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Former nightclub bouncer Jake Knapp seeks PGA TOUR ID

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Former nightclub bouncer Jake Knapp seeks PGA TOUR ID

Earned back Korn Ferry Tour status via 2022 PGA TOUR Canada

    After failing to get through Q-School and wondering what was going to be next, Jake Knapp got a job at The Country Club.

    Appropriate for a golfer, right?

    But this wasn’t the historic venue at Brookline, or even a golf course at all – it was a restaurant.

    Knapp, trending towards his first PGA TOUR card at No. 21 on the Korn Ferry Tour's season-long standings, worked security at The Country Club, a fine-dining establishment in Costa Mesa, California that turns into a nightclub with bottle service at tables, a dance floor, a DJ – the whole thing.

    Knapp has always been a gym guy. He didn’t want a job in golf, so he focused on fitness and strived to keep the rowdy ruckus to a minimum, working until 2 or 3 a.m. so then he could have time during the day to still practice golf.

    “It’s ironic,” Knapp said with a laugh about the name of the restaurant he worked at. Even when he wanted to avoid golf, he couldn’t quite do it. “I knew it was a nicer restaurant and I knew that they did bottle service on weekends … but I didn’t know it got as crazy as it did.”

    Knapp had previously visited The Country Club, which opened in 2017, and surmised he could make some extra money in tips.

    So it goes, right? Golfers – especially those with a certain ingrained skill set – often do anything to keep the dream alive. Now with 30 TOUR cards available via the Korn Ferry Tour's season-long points race, he is better positioned than ever to see that dream through.

    Knapp has all the tools. He won twice on PGA TOUR Canada in 2019 in addition to a runner-up and a third-place showing, earning Korn Ferry Tour membership in the process. The 2020-21 combined season wasn’t his best, he admits, missing 20 cuts in 36 tournaments. He returned to PGA TOUR Canada for 2022 and won again, one of four top-10 finishes in just 10 tournaments.

    “I would have loved to not go backwards (to PGA TOUR Canada) but if anything, those first couple years (on the Korn Ferry Tour), especially through COVID where it was two seasons, it was just really humbling playing as poorly as I did and having to go back and retrace my steps and prove, you know, you’re good enough to do this and good enough to compete at the next level,” Knapp said.

    “Honestly I worked my butt off last year and this offseason (as well).”

    Knapp had four guaranteed starts on the Korn Ferry Tour to begin this year but skipped the first event to stay with his brother and his wife, who were set to welcome their first child. Knapp wanted to be there. It all turned out OK, however, as he went T17-T24-T7 in the three events following. That improved his position at the first reshuffle, meaning strong status for the balance of the year.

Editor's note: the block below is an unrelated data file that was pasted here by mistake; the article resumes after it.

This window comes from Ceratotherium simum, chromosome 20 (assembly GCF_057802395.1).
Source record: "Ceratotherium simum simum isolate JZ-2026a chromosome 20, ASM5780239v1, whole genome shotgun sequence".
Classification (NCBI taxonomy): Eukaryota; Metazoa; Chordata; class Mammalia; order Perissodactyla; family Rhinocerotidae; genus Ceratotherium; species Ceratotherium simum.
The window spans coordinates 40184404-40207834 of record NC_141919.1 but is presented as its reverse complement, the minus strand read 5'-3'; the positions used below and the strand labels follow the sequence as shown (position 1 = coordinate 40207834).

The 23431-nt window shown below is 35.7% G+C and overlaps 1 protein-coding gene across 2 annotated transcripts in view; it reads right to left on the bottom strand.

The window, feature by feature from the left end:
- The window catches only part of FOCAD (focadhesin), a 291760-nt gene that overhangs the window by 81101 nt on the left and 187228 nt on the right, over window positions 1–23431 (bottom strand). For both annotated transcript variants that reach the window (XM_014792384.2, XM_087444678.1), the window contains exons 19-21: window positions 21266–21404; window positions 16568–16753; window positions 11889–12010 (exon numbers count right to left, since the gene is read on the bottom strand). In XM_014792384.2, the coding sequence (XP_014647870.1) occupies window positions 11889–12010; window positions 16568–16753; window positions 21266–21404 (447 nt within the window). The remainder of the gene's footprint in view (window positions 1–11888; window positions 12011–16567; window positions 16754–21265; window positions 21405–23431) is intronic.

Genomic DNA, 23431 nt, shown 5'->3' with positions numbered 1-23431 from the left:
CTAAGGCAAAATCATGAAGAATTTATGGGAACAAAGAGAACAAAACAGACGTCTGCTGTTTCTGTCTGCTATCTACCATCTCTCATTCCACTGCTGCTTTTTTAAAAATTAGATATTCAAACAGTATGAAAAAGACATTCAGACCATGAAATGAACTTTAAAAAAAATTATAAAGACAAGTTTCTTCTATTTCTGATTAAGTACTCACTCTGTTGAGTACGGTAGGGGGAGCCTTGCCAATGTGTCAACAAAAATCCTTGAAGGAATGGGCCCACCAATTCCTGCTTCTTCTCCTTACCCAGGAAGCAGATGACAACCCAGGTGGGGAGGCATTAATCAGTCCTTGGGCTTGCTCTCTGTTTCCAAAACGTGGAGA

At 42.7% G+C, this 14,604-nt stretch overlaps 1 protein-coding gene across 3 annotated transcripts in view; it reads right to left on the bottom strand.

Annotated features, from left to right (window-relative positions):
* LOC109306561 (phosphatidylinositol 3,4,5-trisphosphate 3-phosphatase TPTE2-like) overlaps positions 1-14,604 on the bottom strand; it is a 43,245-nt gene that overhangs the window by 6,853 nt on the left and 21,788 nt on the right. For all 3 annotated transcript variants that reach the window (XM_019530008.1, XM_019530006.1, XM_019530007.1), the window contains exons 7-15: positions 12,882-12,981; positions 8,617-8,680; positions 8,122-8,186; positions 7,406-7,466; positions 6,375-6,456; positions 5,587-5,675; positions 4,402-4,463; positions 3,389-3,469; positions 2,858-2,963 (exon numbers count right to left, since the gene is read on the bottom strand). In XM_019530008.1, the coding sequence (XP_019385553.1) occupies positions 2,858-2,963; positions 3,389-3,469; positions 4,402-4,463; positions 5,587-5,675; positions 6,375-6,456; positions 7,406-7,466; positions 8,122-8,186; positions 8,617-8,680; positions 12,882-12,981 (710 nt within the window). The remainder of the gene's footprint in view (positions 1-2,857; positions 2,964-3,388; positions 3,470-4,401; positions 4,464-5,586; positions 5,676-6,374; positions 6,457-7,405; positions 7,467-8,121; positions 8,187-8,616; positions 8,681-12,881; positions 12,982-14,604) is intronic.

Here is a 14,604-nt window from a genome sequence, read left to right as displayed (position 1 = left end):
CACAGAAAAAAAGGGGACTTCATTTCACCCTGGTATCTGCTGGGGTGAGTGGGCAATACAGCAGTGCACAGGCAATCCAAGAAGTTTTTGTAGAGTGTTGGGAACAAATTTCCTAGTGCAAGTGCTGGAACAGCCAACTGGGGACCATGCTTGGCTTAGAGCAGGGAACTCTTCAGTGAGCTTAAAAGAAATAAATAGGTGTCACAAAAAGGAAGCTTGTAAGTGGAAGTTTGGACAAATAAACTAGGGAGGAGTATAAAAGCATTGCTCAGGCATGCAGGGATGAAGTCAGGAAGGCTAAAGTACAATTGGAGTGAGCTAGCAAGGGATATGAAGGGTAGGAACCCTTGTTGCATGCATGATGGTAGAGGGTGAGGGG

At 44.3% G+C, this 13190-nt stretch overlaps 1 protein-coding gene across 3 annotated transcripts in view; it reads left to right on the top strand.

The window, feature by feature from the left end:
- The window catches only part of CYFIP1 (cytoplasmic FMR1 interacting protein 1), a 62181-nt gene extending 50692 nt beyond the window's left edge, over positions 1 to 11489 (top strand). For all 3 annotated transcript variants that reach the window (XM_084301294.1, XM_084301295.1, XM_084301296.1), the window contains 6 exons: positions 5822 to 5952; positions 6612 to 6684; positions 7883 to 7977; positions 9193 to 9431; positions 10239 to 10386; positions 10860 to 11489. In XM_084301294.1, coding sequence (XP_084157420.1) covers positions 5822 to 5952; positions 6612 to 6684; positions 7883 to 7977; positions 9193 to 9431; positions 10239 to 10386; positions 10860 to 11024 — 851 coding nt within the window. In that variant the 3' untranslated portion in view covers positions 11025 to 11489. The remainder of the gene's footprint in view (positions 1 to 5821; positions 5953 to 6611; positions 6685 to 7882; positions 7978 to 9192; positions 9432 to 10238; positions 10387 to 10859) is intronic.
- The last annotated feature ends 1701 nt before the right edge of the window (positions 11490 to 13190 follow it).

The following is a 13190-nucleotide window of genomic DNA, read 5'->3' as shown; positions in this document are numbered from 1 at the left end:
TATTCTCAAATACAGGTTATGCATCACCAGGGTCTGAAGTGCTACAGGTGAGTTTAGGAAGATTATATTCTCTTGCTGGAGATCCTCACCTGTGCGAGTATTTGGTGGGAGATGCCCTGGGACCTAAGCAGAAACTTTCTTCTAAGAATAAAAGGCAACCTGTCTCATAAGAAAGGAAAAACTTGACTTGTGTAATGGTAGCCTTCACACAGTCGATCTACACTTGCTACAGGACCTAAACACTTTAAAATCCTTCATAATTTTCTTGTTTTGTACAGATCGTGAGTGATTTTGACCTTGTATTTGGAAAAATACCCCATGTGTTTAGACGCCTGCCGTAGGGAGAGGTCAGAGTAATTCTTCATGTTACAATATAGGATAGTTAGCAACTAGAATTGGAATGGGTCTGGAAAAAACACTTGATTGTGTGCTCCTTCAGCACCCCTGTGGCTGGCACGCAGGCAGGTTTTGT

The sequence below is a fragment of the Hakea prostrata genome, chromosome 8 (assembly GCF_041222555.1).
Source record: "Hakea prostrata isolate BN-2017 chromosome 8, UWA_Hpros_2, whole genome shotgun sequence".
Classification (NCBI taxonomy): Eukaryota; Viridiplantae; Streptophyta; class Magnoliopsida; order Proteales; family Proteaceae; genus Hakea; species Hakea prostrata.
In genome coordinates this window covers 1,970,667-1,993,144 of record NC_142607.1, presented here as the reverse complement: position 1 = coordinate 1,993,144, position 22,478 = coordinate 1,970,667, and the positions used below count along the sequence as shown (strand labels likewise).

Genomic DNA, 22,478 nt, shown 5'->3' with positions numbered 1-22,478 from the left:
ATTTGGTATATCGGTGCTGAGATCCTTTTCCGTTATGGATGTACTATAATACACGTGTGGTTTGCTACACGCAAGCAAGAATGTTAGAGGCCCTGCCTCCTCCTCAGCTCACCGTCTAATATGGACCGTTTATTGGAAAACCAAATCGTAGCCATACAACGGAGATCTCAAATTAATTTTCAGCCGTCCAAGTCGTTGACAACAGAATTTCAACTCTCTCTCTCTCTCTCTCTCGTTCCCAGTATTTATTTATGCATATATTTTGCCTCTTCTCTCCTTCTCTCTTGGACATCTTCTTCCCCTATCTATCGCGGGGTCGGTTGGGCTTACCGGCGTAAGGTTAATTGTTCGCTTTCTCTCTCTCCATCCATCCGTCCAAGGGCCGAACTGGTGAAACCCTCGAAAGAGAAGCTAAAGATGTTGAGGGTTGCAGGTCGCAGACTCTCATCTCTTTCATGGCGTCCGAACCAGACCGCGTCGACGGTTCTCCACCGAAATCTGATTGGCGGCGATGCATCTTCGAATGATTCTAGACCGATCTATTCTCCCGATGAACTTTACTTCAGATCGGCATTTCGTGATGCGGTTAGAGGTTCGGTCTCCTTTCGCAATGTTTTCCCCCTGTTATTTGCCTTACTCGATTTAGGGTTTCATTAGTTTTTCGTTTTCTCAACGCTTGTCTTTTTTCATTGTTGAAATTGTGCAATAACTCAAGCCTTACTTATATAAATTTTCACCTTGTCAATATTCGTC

He's made the most of that hot start, with five more top-10 finishes on the year to this point. He was in the final group Sunday at the Compliance Solutions Championship.

    “I didn’t want to keep squeaking in these top-10s on Sunday, I really wanted to feel like I played well enough Thursday through Saturday to give myself an opportunity to win an event. I was excited to have that opportunity in the last group,” Knapp said of his effort a few weeks ago.

    At the beginning of the year, Knapp admitted, his main goal was just to keep his Korn Ferry Tour status. He wanted to have a “stress-free” year in 2024 by doing just that, but the goals shifted after his hot start.

    “The goal is 100% to get my PGA TOUR card,” Knapp said. “But I’m trying not to think about it as the (end of the season) gets closer and closer because I know that if I play up to my potential the rest will take care of itself.”

    Knapp said he’s more comfortable than ever on both the stage and with his swing. He learned a bunch while struggling through the COVID-impacted season, and the comfort combined with feeling good enough to compete has resulted in a heaping handful of good results already. His month away from competing – while working at The Country Club – allowed him the necessary perspective on how much he appreciates what he does for a living. During that time, he also went back to work with his childhood coach, John Ortega. When Knapp first made it to the Korn Ferry Tour, Ortega and Knapp agreed that there wasn’t much he could teach anymore.

    But that steady hand from the guy who has always been Knapp’s coach has helped this season, too.

    “Going into the season, I didn’t really try to worry too much. Like you go in and think, like, ‘I need to win this year.’ I just wanted to feel like I was playing to my potential,” Knapp said. “And if I do that, everything would take care of itself.”

    From security to securing a TOUR card? It’s on the table.

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